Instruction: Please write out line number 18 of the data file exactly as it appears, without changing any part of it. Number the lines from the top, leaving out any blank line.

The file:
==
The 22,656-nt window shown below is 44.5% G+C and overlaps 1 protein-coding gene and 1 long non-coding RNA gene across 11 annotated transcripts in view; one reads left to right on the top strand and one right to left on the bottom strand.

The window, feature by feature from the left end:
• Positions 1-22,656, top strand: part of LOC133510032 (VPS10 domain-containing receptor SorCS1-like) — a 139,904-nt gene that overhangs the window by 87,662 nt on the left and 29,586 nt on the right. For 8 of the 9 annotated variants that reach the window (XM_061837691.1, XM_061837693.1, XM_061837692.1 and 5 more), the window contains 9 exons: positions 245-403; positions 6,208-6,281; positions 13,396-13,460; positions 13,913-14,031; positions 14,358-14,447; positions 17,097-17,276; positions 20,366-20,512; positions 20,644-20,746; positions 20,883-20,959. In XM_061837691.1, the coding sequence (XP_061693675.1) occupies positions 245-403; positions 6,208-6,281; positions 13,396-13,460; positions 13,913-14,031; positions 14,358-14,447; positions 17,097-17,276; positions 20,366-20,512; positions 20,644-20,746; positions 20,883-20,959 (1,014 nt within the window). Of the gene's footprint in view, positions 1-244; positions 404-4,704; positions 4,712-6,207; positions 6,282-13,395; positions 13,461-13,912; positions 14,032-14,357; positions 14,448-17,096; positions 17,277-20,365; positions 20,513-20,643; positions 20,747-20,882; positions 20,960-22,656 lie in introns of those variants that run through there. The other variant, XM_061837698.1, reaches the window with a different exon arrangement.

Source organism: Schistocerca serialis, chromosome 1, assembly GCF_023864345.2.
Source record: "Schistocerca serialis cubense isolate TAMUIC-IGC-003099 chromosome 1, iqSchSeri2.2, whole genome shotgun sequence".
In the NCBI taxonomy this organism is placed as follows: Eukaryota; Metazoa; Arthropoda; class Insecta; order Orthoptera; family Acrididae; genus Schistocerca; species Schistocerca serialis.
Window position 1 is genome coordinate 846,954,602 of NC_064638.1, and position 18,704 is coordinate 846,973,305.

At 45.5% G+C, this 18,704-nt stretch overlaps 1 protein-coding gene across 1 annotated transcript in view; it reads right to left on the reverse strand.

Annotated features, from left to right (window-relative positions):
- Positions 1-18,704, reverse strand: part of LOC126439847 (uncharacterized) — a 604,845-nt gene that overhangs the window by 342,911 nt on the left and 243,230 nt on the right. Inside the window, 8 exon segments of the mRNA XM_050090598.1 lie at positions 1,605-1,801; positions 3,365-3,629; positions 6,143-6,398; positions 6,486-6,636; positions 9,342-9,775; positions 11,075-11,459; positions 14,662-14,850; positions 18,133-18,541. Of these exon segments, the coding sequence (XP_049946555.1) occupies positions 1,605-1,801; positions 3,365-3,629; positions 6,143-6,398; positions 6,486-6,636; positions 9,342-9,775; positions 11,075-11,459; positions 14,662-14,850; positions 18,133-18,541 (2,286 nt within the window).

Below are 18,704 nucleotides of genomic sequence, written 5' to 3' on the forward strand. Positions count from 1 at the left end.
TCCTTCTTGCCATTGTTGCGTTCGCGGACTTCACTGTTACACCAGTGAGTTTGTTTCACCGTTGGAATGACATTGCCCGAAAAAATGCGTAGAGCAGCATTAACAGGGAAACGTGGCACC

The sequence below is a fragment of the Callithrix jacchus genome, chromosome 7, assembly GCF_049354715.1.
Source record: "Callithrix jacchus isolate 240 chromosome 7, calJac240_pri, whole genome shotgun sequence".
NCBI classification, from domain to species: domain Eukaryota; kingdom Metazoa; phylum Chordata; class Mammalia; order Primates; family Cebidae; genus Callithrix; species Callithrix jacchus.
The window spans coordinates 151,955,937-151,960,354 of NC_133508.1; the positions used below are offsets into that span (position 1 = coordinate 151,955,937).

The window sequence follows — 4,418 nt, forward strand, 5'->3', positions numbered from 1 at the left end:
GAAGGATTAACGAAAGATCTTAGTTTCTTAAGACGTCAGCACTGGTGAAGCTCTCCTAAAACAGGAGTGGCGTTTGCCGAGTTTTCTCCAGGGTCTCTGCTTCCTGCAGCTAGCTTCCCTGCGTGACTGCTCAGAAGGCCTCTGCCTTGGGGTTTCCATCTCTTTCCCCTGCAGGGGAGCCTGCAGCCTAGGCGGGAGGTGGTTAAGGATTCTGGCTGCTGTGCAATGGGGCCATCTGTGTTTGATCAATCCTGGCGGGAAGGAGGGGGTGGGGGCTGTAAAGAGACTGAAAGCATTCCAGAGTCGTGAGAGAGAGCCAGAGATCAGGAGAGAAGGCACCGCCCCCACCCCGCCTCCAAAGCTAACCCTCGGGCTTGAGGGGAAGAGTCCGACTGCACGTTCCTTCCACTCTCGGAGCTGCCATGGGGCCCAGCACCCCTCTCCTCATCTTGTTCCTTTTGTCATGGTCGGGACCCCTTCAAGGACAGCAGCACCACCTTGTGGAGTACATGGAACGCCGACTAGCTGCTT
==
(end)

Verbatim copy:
GAAGGATTAACGAAAGATCTTAGTTTCTTAAGACGTCAGCACTGGTGAAGCTCTCCTAAAACAGGAGTGGCGTTTGCCGAGTTTTCTCCAGGGTCTCTGCTTCCTGCAGCTAGCTTCCCTGCGTGACTGCTCAGAAGGCCTCTGCCTTGGGGTTTCCATCTCTTTCCCCTGCAGGGGAGCCTGCAGCCTAGGCGGGAGGTGGTTAAGGATTCTGGCTGCTGTGCAATGGGGCCATCTGTGTTTGATCAATCCTGGCGGGAAGGAGGGGGTGGGGGCTGTAAAGAGACTGAAAGCATTCCAGAGTCGTGAGAGAGAGCCAGAGATCAGGAGAGAAGGCACCGCCCCCACCCCGCCTCCAAAGCTAACCCTCGGGCTTGAGGGGAAGAGTCCGACTGCACGTTCCTTCCACTCTCGGAGCTGCCATGGGGCCCAGCACCCCTCTCCTCATCTTGTTCCTTTTGTCATGGTCGGGACCCCTTCAAGGACAGCAGCACCACCTTGTGGAGTACATGGAACGCCGACTAGCTGCTT